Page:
When you search for information about Therapy Assistants, there isn’t much information published by the NDIA around their use, however, there have been a number of planners and LAC’s referring to this therapy assistant role, as a method of making our funding stretch further. So if this is the expectation when therapy dollars are being allocated, let’s take a look at some ways to best utilise this role.
In the NDIS Price Guide, there are two descriptions of the ‘therapy assistant’ role. The first is in relation to Maintenance Therapy (page 52), where a person requires a “particular regime to maintain the function of a body part…Where a skilled therapist is involved in establishing a therapy program. The NDIA’s approach will include capacity building with family & carers to undertake therapy under the supervision of a skilled therapist, so that the benefit for the participant is not solely limited to therapy sessions.”
Secondly (on page 61 of the Price Guide) where Therapy Assistant is listed. Here it gets really broad and encompasses so many great possibilities.
The important things to keep in mind:
- It is a Capacity Building support. Whoever you choose to work in this role, must be implementing supports/strategies/techniques which are helping you/your child reach their plan goals. You can be creative about how & where this support happens but as long as it helps towards skill development, community engagement, and often for children – greater independence.
- It’s your choice how you manage this assistant role. Meaning you could be working with a person that’s employed by your therapist. They may decide how & when the assistant will participate in your therapy supports. Then you may leave it up to the therapist & the assistant to communicate with one another on progress – and you’d see that admin time reflected in the billing. It’s a great idea to include all these details in a service agreement or outlined in an email; so you can budget accordingly.
- OR you may search & employ your own therapy assistant. It’s up to you to arrange sufficient training; likely arranging for that assistant to accompany you on joint sessions, with the therapist. Keep in mind that not all therapists are going to be 100% onboard with working with an assistant. They may have legitimate concerns that they’re not fully-qualified or experienced enough. This is where common sense comes into play, so be realistic about what you expect the therapy assistant to do. An example – when deciding on a home therapy program for a child, think about the following –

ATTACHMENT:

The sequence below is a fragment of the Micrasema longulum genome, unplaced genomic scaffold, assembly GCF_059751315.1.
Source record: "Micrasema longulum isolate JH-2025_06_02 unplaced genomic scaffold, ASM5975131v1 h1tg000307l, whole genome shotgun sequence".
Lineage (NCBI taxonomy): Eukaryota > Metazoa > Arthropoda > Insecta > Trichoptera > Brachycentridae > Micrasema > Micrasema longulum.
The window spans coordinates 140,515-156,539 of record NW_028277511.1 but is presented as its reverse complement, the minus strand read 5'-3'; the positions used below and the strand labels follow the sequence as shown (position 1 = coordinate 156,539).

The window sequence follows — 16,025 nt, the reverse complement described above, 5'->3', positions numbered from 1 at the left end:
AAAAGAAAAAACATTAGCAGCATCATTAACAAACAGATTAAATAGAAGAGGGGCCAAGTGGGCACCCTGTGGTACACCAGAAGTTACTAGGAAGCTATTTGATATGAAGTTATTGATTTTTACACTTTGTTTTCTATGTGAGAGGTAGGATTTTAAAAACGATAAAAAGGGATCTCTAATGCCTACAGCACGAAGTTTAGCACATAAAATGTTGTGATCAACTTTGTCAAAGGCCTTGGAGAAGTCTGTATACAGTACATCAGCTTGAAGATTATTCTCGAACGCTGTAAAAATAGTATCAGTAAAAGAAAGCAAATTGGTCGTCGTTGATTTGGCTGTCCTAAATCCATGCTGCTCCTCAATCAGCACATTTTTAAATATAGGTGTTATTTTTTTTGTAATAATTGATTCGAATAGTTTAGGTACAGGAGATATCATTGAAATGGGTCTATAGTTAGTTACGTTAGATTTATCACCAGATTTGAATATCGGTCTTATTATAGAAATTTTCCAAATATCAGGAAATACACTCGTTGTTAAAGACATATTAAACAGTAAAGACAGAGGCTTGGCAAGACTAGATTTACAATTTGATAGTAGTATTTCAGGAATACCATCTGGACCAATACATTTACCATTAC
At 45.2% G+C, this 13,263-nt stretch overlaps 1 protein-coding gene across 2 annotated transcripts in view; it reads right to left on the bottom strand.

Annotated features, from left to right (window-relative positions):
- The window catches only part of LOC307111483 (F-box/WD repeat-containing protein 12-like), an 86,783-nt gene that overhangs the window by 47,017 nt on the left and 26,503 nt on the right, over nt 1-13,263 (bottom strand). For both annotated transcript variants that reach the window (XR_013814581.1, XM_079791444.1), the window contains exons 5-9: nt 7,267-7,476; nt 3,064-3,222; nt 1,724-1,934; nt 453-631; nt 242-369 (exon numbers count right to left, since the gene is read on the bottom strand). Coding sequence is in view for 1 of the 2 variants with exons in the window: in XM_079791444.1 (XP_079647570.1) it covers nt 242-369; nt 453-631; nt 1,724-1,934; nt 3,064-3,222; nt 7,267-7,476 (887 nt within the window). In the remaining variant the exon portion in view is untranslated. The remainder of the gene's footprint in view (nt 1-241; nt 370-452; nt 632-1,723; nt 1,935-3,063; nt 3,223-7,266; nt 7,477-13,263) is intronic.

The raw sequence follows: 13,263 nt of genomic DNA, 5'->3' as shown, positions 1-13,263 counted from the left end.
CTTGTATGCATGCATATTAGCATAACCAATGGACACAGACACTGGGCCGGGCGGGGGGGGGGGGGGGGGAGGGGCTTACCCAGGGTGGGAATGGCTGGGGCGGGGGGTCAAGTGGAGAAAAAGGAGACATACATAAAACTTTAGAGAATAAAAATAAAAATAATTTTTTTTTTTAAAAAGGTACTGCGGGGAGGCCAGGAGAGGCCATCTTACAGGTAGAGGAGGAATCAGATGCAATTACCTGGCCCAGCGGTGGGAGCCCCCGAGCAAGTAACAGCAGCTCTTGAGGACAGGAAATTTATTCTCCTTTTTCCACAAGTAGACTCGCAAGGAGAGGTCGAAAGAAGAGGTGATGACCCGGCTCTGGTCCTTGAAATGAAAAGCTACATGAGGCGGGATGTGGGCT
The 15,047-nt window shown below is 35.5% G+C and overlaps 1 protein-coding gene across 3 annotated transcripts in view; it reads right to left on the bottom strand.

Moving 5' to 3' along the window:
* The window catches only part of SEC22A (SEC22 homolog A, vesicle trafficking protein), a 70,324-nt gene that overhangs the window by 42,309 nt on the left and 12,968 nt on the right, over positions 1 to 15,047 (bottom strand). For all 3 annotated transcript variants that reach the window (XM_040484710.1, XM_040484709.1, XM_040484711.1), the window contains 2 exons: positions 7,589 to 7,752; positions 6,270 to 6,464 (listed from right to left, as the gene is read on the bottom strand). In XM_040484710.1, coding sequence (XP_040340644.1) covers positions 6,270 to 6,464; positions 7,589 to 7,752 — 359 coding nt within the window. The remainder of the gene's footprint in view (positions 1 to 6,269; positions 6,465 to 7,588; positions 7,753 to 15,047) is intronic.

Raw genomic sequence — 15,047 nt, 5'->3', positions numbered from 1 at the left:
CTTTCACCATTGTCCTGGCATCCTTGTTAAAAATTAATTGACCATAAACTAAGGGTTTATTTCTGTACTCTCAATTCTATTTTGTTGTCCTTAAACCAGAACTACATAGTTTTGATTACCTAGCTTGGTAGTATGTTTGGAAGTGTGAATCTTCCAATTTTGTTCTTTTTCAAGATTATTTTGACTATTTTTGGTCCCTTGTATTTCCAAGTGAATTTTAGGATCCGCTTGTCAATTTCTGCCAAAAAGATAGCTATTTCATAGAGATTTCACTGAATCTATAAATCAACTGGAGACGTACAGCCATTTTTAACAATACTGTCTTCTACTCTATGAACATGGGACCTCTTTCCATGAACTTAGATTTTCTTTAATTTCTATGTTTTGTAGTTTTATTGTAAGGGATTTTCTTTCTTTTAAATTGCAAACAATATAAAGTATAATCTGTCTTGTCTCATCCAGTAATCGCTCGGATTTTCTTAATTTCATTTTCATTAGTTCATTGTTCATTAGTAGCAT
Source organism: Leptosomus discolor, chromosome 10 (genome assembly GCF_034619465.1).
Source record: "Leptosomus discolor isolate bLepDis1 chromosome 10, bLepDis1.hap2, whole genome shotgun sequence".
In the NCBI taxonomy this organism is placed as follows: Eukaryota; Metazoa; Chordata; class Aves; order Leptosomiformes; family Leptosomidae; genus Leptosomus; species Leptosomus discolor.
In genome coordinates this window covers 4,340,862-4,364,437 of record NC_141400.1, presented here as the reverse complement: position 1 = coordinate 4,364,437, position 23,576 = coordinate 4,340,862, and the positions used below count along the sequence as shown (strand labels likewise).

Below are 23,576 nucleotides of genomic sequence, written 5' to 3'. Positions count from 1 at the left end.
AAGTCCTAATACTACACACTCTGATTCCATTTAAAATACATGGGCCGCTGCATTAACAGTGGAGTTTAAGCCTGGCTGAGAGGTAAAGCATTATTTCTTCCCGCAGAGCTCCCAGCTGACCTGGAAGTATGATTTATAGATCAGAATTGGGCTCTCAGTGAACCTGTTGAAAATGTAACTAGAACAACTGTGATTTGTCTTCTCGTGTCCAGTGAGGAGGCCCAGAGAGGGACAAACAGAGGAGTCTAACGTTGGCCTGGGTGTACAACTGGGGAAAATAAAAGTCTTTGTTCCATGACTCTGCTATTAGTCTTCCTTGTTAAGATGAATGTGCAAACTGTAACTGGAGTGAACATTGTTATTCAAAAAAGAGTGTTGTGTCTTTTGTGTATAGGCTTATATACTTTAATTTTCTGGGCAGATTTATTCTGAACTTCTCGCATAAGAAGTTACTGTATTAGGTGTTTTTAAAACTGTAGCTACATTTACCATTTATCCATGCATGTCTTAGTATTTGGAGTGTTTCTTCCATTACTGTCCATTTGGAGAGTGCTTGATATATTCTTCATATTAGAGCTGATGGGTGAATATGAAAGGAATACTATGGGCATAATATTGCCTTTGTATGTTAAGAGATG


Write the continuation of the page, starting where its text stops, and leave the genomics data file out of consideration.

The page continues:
- What’s most likely to succeed with the combination of my child’s personality, the assistants personality & in our home environment.
- Be mindful that knowledge of the child & how to best support them comes with time, not only with a full university degree. So allow time for the assistant to develop a rapport with your child, before tasking them with a folder full of therapy ideas.
- Take the lead with communication. Show your therapist & the assistant how this support will flow by setting up the channels of communication. Will it work best for have a monthly team meeting/call to catch up on progress? Will it be effective to video home sessions and send them to the therapist for feedback via email? Are there charts which the therapist needs to be filled in by the assistant to monitor things?
- Keep records. For the next plan review or audit with the NDIA, it’s a great idea to keep a clear record of supports delivered. Of course, all emails between the therapy team which outline goals, strategies and related topics. You’ll have the main documents like assessments & reports but don’t forget that photos & video footage can be valuable when advocating for future funding.
Finding a Therapy Assistant
There are more & more options emerging. You can use an online platform like HireUp, Better Caring, Homecare Heroes. You’ll need to create your own profile & then browse all the support worker profiles on there. You can connect with many Allied Health Uni Students that way. You can also post your own job advertisement on these platforms, as well as at some University Campus’
Ask Everyone!! – just keep asking lots of different people in your community – it’s amazing how many people ‘KNOW PEOPLE’. Personal referrals are by far the most effective way of finding people.
Ask an agency – Give them a call and tell them what you’re looking for.
Finally, never lose sight of what you’re trying to achieve. You have choice & control as you work towards these NDIS goals.
Sarah Harvey // Plan Tracker